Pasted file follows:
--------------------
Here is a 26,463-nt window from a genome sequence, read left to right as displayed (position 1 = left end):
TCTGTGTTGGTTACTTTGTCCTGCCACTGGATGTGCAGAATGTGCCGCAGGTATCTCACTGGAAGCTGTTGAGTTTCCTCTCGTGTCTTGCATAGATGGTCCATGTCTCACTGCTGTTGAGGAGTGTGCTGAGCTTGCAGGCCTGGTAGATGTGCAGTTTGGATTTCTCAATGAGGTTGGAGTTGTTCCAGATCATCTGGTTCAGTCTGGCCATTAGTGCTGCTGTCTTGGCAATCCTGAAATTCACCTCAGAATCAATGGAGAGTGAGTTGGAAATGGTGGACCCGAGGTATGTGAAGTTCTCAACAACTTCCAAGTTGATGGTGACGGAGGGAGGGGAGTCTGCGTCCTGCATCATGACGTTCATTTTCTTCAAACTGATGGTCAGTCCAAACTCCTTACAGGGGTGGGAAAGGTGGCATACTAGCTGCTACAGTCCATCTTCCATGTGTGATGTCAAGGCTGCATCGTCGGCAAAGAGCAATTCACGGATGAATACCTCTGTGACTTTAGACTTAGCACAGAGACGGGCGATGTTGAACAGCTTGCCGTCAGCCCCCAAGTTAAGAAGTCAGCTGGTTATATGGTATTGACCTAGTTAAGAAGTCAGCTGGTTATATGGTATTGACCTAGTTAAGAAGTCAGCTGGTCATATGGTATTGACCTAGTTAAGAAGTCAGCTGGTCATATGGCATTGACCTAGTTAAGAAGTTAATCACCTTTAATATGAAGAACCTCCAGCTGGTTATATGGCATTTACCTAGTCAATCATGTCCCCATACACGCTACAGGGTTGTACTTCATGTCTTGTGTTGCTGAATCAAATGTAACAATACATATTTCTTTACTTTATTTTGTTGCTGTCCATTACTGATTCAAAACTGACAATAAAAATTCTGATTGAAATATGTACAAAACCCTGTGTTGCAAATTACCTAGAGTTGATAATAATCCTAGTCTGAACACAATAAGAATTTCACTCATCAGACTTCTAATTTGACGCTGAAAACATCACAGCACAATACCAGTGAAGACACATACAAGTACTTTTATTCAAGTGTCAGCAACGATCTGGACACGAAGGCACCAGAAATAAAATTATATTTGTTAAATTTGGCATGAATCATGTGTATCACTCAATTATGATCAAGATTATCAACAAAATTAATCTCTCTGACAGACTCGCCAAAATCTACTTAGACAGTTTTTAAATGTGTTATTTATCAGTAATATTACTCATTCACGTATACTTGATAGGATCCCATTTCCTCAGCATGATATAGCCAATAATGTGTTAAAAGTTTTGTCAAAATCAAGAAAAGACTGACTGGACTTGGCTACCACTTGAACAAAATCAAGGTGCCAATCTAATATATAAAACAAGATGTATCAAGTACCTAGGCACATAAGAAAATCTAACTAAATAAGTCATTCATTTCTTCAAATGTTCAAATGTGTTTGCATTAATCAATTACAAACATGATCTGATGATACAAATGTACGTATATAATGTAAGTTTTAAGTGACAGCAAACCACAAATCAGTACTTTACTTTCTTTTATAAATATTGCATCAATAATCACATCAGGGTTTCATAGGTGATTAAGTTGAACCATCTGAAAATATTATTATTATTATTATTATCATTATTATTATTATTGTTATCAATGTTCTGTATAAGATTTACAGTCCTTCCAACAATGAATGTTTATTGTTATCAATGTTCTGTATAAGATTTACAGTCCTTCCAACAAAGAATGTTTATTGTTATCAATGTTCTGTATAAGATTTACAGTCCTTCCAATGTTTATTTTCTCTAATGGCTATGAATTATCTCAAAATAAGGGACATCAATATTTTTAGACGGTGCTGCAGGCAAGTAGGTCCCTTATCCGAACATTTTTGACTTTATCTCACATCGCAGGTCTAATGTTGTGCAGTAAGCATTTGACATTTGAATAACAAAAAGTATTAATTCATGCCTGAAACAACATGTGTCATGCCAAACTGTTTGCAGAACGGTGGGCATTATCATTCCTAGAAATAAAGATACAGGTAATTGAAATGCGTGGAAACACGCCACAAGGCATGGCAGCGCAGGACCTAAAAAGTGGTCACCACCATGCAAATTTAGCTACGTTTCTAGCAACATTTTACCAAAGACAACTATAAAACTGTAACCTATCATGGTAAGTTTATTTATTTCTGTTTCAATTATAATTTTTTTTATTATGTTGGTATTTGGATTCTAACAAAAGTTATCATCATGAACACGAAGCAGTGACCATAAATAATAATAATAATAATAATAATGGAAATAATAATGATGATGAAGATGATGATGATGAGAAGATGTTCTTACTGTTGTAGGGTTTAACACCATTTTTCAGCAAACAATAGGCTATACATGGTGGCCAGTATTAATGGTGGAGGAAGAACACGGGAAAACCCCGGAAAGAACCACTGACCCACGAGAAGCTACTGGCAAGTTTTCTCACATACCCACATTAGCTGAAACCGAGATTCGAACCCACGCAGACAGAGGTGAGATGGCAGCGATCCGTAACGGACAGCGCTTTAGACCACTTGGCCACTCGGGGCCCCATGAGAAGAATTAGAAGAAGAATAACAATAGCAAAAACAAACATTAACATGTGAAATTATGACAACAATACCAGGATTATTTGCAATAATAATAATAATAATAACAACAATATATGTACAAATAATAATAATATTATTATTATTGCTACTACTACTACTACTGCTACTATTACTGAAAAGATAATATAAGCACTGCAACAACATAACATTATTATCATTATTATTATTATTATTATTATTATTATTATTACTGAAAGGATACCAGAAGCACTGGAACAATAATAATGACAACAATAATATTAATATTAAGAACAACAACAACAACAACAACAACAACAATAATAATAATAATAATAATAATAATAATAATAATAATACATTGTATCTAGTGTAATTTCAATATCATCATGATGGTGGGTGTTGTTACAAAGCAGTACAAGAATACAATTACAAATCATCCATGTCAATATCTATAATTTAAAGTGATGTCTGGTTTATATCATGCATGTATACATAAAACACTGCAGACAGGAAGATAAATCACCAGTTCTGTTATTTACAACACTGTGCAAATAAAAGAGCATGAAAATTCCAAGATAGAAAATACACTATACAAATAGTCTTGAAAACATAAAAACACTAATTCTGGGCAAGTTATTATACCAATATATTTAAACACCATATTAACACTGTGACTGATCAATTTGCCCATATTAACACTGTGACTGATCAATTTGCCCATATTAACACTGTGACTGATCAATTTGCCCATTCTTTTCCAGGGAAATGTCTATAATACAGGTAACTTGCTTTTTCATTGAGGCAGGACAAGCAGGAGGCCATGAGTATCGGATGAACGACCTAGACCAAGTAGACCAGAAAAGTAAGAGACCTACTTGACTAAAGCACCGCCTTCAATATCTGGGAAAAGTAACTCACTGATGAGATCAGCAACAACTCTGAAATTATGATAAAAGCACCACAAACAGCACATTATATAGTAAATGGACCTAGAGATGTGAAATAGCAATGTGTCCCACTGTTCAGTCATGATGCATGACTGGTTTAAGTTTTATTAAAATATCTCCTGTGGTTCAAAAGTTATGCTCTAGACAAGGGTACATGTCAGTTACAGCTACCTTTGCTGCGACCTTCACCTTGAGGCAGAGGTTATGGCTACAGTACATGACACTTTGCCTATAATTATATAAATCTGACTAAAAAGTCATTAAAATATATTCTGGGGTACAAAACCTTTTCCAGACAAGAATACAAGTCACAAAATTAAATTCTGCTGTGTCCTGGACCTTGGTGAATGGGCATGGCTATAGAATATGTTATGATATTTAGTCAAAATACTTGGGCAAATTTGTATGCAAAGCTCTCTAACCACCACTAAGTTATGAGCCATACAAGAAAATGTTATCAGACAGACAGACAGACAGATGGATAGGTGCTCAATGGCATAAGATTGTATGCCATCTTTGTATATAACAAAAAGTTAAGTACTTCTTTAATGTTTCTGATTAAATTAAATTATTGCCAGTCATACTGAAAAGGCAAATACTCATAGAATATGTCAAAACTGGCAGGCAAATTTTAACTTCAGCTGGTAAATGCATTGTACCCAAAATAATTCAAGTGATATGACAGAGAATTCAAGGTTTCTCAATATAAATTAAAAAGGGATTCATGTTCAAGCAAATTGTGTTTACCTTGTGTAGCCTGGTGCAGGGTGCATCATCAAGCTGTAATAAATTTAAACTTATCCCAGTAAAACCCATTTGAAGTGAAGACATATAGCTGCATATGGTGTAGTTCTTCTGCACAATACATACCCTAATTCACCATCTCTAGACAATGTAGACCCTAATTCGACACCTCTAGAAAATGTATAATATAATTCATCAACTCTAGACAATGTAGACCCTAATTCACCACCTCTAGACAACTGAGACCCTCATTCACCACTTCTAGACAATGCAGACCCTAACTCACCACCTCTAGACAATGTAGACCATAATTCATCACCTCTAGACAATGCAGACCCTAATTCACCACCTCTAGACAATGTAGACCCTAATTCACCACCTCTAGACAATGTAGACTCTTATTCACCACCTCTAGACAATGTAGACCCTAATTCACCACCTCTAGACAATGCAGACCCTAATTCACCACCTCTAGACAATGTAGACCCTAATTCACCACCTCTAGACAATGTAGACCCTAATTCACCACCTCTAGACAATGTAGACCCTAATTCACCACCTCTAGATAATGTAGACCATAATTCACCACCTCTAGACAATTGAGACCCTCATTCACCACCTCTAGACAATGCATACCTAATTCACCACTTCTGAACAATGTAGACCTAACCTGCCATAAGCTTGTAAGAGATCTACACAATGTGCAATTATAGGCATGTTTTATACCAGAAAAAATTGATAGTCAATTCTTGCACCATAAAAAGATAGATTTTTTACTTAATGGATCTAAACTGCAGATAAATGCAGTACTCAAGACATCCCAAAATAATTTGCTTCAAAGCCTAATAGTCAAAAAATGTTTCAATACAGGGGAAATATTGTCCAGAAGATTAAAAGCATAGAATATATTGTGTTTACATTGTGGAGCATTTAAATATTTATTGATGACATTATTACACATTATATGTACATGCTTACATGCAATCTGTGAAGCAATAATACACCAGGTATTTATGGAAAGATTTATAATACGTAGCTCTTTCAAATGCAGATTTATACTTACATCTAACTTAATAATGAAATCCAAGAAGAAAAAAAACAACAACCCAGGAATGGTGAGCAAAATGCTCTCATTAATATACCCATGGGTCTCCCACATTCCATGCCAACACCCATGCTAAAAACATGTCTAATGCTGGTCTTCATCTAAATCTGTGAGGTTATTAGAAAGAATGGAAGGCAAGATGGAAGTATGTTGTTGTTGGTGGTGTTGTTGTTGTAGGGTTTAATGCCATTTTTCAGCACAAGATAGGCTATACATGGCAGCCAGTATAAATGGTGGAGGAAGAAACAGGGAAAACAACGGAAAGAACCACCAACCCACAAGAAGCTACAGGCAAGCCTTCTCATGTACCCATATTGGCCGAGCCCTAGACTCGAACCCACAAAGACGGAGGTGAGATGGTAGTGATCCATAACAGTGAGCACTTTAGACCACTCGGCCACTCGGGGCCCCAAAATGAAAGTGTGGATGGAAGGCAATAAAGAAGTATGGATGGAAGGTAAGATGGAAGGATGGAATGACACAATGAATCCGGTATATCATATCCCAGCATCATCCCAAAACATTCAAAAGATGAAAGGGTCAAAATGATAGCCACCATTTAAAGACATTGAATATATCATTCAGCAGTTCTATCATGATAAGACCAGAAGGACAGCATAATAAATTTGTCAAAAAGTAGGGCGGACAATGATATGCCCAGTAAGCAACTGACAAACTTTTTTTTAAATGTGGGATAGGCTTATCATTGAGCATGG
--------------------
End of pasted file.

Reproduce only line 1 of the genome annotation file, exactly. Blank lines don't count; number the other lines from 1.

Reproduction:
Here is a 26,463-nt window from a genome sequence, read left to right as displayed (position 1 = left end):